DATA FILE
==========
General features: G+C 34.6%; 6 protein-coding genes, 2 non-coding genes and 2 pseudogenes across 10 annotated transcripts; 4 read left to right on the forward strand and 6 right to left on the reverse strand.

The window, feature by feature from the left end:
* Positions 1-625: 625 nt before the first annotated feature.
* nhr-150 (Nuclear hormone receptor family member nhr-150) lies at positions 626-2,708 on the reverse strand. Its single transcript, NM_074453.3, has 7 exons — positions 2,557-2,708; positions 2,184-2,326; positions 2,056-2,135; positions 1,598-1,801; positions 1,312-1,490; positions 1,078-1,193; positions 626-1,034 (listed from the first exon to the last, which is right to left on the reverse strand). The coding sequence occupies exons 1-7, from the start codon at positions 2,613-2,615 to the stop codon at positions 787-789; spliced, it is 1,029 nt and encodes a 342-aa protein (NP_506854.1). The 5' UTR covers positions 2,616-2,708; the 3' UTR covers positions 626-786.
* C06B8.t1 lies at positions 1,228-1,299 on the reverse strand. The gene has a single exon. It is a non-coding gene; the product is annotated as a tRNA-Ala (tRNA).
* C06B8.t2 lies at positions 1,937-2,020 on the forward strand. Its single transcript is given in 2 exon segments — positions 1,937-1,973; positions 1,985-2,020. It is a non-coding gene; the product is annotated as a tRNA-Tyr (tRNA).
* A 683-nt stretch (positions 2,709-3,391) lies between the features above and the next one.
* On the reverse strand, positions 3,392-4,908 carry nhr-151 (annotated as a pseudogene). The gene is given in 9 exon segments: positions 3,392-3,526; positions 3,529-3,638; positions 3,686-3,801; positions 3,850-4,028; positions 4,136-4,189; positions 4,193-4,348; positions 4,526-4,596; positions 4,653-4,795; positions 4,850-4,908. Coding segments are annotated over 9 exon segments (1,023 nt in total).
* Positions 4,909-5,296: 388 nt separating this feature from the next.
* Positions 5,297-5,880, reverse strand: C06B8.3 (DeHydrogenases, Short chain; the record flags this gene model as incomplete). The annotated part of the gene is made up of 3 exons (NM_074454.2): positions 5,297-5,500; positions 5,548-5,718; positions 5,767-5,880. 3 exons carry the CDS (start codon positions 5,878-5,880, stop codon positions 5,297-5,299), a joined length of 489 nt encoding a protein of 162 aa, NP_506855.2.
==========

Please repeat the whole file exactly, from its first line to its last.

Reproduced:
General features: G+C 34.6%; 6 protein-coding genes, 2 non-coding genes and 2 pseudogenes across 10 annotated transcripts; 4 read left to right on the forward strand and 6 right to left on the reverse strand.

The window, feature by feature from the left end:
* Positions 1-625: 625 nt before the first annotated feature.
* nhr-150 (Nuclear hormone receptor family member nhr-150) lies at positions 626-2,708 on the reverse strand. Its single transcript, NM_074453.3, has 7 exons — positions 2,557-2,708; positions 2,184-2,326; positions 2,056-2,135; positions 1,598-1,801; positions 1,312-1,490; positions 1,078-1,193; positions 626-1,034 (listed from the first exon to the last, which is right to left on the reverse strand). The coding sequence occupies exons 1-7, from the start codon at positions 2,613-2,615 to the stop codon at positions 787-789; spliced, it is 1,029 nt and encodes a 342-aa protein (NP_506854.1). The 5' UTR covers positions 2,616-2,708; the 3' UTR covers positions 626-786.
* C06B8.t1 lies at positions 1,228-1,299 on the reverse strand. The gene has a single exon. It is a non-coding gene; the product is annotated as a tRNA-Ala (tRNA).
* C06B8.t2 lies at positions 1,937-2,020 on the forward strand. Its single transcript is given in 2 exon segments — positions 1,937-1,973; positions 1,985-2,020. It is a non-coding gene; the product is annotated as a tRNA-Tyr (tRNA).
* A 683-nt stretch (positions 2,709-3,391) lies between the features above and the next one.
* On the reverse strand, positions 3,392-4,908 carry nhr-151 (annotated as a pseudogene). The gene is given in 9 exon segments: positions 3,392-3,526; positions 3,529-3,638; positions 3,686-3,801; positions 3,850-4,028; positions 4,136-4,189; positions 4,193-4,348; positions 4,526-4,596; positions 4,653-4,795; positions 4,850-4,908. Coding segments are annotated over 9 exon segments (1,023 nt in total).
* Positions 4,909-5,296: 388 nt separating this feature from the next.
* Positions 5,297-5,880, reverse strand: C06B8.3 (DeHydrogenases, Short chain; the record flags this gene model as incomplete). The annotated part of the gene is made up of 3 exons (NM_074454.2): positions 5,297-5,500; positions 5,548-5,718; positions 5,767-5,880. 3 exons carry the CDS (start codon positions 5,878-5,880, stop codon positions 5,297-5,299), a joined length of 489 nt encoding a protein of 162 aa, NP_506855.2.